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rmorelan

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rmorelan last won the day on January 11

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About rmorelan

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    Was a computer programmer/project manager. Now a resident.

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  1. ha plus you know it is finite, and all of your class is right there doing it do. That is a big part of it. Compared to my friends outside of medicine what we did was insane, but of us on the inside it was just perfectly normal.
  2. You would be amazed on how hard people in many areas have to work and for how long - and I mean work with at best scattered breaks. Even as staff I work 60-70 hours a week routinely with sometimes more and just catch a brief random breaks to eat etc throughout the shifts. There are weeks that are not as intense, and I have way more vacation time than a resident would have, but even today medicine still has people truly going full steam ahead for what may on the face of it seem like very crazy hours. Residents have it way worse than staff still, and have to on top of the work hours find the tim
  3. you need to compute your GPA using the various rules some schools have for dropping courses. Toronto for instance will let you drop 2 standard courses if you have been doing 5.0 or more credits each year. There is a bit of math involved in figuring this all out, but Western, Toronto, Queens, and Ottawa have some ways of dealing with some poorer grades depending on when they are.
  4. yes this in my understanding as well. Also since most people would be doing most of this within a TFSA then you won't have tax implications for the most part (in theory they can come after you if you are doing too many short trades). It would never be considered income but is an asset. If you are investing more than your TFSA amounts you really are starting to red line things (leveraged investing without income is messy business - particularly with the market at all time highs. That doesn't mean it cannot go up further, but the higher it is the lower expected returns have to be - that is just
  5. you know I am not aware of any specific book although those topics do some out in our regular magazines from CMPA/OMA etc. A lot of that is taught on the job it seems (right or wrong) and some in the actual medical training.
  6. good luck! hopefully it works out. If it doesn't you can explore if there are area of wiggle room due to the clearly unusual situation we are in that is completely outside of your control.
  7. Ultimately this is the official answer to their position. Ha and as someone that is done graduate work - I don't think it is surprising they want to finish regardless of the admission offer, and they would feel torn. You pour your heart and mind into these things - for many it isn't just some stepping stone to med school (and we don't know the research area - some literally are trying to help cure cancer for instance or some other highly personal topic). The school's language and position sounds like they wouldn't in any way negatively harm you if you had to withdraw your med school admission
  8. I will say that schools can be very accommodating for things like this and there are usually ways to make things work in the end. Many schools for preclerkship also have a lot of the lectures recorded which can add flexibility. They will be parts of clerkship that will be more challenging - but hiring a nanny for that in particular is possible. While spending the LOC is still money to be paid back at least there is a pool of resources there. like blah1234 I know people that have had done this or had children in med school. It won't be easy and you shouldn't be shielded from that fact but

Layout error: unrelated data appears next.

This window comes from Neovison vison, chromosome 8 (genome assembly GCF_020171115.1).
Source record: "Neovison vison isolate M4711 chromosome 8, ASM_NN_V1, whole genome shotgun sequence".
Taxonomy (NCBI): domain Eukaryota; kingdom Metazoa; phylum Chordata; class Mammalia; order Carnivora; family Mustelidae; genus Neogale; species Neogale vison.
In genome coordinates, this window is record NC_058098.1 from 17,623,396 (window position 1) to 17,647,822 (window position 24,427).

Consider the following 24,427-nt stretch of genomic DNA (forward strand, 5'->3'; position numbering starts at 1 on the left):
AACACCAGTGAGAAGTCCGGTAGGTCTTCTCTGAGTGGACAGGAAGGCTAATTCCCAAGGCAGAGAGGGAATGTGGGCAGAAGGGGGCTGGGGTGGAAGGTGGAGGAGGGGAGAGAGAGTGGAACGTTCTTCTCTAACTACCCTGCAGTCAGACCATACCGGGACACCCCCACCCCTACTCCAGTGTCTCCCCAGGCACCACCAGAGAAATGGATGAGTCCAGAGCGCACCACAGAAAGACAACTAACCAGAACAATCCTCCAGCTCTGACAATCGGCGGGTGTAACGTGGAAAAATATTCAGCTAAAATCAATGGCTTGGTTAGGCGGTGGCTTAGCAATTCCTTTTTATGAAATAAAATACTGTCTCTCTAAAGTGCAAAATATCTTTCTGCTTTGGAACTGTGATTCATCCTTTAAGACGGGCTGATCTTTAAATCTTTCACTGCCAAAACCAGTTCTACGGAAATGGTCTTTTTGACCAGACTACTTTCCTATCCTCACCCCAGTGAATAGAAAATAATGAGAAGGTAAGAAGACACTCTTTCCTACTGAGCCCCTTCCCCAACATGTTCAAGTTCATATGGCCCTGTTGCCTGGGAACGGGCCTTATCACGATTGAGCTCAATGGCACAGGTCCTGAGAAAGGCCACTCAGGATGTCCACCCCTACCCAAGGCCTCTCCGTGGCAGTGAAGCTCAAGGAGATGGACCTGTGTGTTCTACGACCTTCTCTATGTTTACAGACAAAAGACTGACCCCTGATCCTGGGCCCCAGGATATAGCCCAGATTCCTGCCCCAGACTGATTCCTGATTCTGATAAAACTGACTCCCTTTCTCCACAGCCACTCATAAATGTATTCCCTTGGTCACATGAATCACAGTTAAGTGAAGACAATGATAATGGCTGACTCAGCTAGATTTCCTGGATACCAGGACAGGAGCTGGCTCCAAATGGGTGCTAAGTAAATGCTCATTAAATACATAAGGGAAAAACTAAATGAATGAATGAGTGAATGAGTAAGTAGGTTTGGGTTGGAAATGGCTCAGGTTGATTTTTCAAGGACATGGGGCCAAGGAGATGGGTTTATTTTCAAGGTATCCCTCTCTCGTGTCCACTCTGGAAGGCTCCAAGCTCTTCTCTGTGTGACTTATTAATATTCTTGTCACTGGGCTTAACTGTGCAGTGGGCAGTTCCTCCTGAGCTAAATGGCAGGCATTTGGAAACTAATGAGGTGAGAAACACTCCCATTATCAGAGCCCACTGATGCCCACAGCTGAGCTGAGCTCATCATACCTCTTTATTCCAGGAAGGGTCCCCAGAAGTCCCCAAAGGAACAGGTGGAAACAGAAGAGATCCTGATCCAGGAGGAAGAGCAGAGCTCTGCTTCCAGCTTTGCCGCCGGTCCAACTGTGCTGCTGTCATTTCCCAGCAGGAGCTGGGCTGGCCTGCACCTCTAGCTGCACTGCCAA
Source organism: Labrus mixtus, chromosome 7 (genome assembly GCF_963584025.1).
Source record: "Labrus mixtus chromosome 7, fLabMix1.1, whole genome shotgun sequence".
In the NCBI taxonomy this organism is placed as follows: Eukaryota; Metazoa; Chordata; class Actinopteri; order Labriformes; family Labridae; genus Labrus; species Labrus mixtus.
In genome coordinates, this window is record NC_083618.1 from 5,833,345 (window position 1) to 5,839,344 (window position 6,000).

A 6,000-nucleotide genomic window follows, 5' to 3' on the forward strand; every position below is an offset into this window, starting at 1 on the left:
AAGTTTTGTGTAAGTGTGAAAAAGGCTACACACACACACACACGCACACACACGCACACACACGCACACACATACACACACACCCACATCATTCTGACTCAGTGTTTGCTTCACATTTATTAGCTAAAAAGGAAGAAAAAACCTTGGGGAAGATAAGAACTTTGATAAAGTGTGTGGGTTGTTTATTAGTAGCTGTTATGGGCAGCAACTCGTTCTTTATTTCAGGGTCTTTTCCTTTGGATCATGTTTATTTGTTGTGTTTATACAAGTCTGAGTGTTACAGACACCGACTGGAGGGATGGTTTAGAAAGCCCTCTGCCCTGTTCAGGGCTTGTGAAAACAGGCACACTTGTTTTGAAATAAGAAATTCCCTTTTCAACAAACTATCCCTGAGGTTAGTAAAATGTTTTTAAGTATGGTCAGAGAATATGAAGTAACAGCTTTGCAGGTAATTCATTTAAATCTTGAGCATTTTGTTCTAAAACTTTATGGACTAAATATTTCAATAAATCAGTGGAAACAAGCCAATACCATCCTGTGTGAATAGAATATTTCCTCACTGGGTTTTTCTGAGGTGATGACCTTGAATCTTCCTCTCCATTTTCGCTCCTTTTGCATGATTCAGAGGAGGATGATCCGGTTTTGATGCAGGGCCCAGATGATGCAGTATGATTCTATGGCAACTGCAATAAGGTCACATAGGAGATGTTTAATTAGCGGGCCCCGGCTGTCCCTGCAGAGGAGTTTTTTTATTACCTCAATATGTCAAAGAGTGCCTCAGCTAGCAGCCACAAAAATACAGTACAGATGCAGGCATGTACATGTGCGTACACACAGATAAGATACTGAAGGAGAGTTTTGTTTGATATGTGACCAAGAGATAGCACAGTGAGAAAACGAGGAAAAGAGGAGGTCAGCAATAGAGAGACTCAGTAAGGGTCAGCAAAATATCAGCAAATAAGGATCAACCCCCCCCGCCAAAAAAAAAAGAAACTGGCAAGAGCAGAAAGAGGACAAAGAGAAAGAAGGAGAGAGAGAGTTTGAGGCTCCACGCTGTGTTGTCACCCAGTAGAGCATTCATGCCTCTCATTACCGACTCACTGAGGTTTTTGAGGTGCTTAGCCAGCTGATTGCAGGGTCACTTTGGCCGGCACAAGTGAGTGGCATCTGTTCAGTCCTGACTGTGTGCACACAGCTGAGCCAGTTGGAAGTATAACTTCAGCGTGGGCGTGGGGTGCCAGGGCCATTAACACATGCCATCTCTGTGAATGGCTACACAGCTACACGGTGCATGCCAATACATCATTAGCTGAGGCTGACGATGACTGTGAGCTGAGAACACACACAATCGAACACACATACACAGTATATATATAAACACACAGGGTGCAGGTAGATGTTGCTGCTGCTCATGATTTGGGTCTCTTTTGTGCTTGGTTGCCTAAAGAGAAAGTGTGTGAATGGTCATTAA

9. For life insurance not much point at all. Don't insure something to protect someone else's risk (like the bank's risk if you die). Disability insurance if required is usually cheaper and better controlled as a separate policy. Binding it to a particular LOC/mortgage is usually not efficient.
  10. First question is why do you have life insurance at all if you have no dependents? What is the life insurance payment if used for? There is logic to holding life insurance potentially as the PARO coverage will end at some point, and depending on your policy etc. you many want a policy you can extend for sure after that point. Really life insurance is so cheap overall there isn't a ton of issues related to it. However for doctors quite often we can get life insurance very easily and if there are no preconditions it not as big of an issue. I wouldn't worry about better rates later if
  11. good advice over all. I am trying to keep my lifestyle at the resident level for that very reason as staff. The low interest rates reduce the interest but the real issue is still the principle payment. If the interest rate doubles on a 250K loan you would pay in interest about 1000 a month vs 500. That isn't nothing, but the real issue is you are paying off the principle even at 5000 a month (over 5 times the interest itself at the doubled rate) it will still take you 4+ years to pay it off outside of the interest payment - and 5K a month is a lot of money. Once you do that you have to immedia
  12. yes! although I suppose one would hope that is temporary in a sense. Although I believe the rent cannot go up next year. The rents are still expensive of course.
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